we had to improvise and redesign the plan to accommodate the discussion about the 'research core' - we took several hours diversion, that helped answer the core question. this kind of ad-hoc workshop redesign needs a lot of flexibility and improv skills from facilitators, but the group felt that their concerns are hears and was therefore keen to accommodate rough edges in facilitation.
scenario testing - how to get from here to there? good to get signals for all scenarios, but focus on one or two that are inspiring for the group - they will most likely be the ones that need most work getting from here to there. people got excited about talking of 1 scenario, the rest was done quickly with postits. a good clarifying question to ask when people are identifying signals - would this signal only lead to one or to more scenarios?
after 'how to get from here to there' it appeared that a longer discussion was needed about the 'research core'. we redesigned the programme on the spot to make this possible: individually designing moodboards to describe research core in the preferred scenario, quick individual presentations (elevator pitch) of the research core, writing down what came out of the mood boards and elevator pitches, discussion & (re)phrasing of the research core. elevator pitch was perhaps a wrong metaphor for a research insititute, but it got the participants to be very concise. we would have to come up with a different metaphor for this group so the participants don’t have to make sales pitches (perhaps if we had more time to prepare this we would have come up with something more appropriate). although it was a bit messy, this process got us to the core relatively quickly. it helped to focus the next workshop (Capstones) using the research core we came up with.
short individual reflections after lunch on both days are necessary to ease people back into the process. good for them to walk away from the room, but it’s difficult to get people to not talk to each other. perhaps a more structured sending people away one by one in different directions (or some other clear instruction where they should turn away as soon as they see another participant in their visual field) might be a good thing to try.
era chair profile: we asked the participants to make linkedin pages - a metaphor to encourage thinking about characteristics of a person they want to work with. the metaphor was appropriate for this group (they’re searching for a professional person to hire), but it wouldn’t work everywhere. in any case it has to be something to get a conversation started that helps participants to understand the character before role playing it. The discussion took a while, and the session felt cut a bit short.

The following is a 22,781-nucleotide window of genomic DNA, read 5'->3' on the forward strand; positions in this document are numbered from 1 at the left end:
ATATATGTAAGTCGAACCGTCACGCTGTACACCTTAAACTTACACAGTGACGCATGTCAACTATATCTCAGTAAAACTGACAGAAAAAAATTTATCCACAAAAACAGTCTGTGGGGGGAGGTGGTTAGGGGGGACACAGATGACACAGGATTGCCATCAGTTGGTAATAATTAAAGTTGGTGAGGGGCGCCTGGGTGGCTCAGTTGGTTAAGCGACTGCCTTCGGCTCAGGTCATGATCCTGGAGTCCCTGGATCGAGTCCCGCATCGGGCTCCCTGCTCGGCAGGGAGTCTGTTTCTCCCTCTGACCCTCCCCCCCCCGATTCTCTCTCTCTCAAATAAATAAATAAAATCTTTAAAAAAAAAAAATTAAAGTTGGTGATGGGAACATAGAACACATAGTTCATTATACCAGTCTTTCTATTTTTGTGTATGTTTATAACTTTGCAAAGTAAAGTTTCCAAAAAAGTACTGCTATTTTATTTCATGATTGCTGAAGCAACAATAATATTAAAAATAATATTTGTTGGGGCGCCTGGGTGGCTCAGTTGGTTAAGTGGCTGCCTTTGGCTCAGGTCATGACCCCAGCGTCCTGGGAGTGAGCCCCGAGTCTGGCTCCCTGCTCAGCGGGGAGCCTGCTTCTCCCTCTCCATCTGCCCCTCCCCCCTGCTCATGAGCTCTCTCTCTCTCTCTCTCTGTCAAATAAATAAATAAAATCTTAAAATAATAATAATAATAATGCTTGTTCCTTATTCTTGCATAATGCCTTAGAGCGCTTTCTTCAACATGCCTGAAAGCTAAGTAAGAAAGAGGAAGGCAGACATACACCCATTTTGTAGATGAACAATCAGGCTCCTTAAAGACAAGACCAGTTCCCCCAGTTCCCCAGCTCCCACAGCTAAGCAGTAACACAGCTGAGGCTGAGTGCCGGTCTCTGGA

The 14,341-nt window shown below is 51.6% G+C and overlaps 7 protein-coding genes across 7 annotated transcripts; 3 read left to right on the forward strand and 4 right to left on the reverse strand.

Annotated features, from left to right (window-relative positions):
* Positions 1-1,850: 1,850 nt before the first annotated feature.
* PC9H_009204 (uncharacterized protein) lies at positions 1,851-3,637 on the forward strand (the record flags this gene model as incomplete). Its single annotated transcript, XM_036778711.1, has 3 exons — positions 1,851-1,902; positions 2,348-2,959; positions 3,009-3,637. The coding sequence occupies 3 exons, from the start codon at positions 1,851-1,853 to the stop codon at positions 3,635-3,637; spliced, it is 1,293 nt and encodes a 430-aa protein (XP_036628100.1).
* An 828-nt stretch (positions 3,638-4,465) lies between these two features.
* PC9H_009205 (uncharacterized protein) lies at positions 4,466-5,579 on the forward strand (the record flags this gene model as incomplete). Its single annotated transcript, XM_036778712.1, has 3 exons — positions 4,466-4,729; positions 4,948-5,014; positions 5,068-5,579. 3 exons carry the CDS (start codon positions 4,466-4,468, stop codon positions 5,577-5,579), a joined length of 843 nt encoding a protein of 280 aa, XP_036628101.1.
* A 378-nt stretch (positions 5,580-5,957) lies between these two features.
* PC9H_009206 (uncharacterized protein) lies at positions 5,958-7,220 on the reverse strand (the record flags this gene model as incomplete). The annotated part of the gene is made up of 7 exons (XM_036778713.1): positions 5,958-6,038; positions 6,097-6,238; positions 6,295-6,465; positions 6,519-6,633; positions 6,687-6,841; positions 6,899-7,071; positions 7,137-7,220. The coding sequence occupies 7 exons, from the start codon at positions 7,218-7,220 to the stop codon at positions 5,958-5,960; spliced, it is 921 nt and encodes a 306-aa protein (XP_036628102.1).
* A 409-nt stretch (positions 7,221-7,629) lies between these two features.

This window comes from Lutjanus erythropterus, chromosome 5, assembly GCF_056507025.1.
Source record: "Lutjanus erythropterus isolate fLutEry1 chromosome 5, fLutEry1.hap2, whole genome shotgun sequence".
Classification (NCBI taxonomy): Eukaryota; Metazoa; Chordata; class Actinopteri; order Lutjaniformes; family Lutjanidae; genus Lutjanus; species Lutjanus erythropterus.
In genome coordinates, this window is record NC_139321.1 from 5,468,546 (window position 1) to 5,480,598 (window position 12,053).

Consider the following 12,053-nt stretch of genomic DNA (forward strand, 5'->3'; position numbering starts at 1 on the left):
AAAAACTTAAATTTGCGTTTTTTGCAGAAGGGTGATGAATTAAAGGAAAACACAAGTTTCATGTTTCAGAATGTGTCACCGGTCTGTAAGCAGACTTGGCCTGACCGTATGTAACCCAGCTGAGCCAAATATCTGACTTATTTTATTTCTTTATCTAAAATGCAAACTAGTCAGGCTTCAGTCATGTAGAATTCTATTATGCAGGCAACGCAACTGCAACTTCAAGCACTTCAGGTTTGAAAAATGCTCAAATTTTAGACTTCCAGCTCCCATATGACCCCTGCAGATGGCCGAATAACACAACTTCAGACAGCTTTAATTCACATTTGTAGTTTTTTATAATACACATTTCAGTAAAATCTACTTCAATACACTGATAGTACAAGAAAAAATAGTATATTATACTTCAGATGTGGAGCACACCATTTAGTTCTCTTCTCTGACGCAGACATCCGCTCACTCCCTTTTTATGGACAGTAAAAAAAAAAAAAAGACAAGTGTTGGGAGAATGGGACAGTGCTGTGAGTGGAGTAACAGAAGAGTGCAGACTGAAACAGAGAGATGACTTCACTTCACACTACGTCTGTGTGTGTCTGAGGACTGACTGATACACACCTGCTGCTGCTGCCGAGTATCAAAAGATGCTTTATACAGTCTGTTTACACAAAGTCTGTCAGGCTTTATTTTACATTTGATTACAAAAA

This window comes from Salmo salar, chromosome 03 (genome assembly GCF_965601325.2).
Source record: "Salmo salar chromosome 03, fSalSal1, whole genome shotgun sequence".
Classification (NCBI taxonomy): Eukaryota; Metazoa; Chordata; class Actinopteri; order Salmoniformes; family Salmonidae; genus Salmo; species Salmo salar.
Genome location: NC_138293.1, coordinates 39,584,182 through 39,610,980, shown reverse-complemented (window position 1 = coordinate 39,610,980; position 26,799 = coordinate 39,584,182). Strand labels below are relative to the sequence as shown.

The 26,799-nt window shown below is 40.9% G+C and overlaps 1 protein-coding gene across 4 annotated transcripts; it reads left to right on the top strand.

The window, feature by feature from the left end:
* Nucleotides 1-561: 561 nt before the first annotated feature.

role playing (now, 1 year, 5 years looking back, 5 years looking forward): participants enjoyed it and found the exercise useful to better understand what would the ideal ERAChair be like and how they would relate to him/her
summarising of the whole very helpful. this is an important task for the facilitator.
listening circle: helpful for closing remarks, it allows everyone to say a few things, but without going into lengthy discussions.
as we stayed in Madeira for another workshop, we noticed that the process kept evolving in participants’ minds. They were referring to the scenario names quite often and we had many discussions about 'how to get from here to “Further” (the preferred scenario). It was obvious that a break was needed for things to settle, but also that a follow-up discussion about the practical next steps was essential. We came up with a few next steps during the workshop, but it was only at the 'all hands meeting' 5 days later that it became clear what the next steps would be. it was important that one of the facilitators was at this meeting - which points to the need to follow up. how do we deal with the follow up several days after the workshop? This demand might emerge during the workshops, so we should keep some time available for follow up. Or we can suggest to schedule follow up meetings with facilitators as a part of the scenario planning process. If we make prehearsals an essential part of the process, the follow-ups are obviously a part of it. But even without prehearsals the follow-up conversations can increase the level of agency and commitment for everyone involved.
future_fabulators/erachair_debrief.txt · Last modified: 2014/02/07 01:04 by nik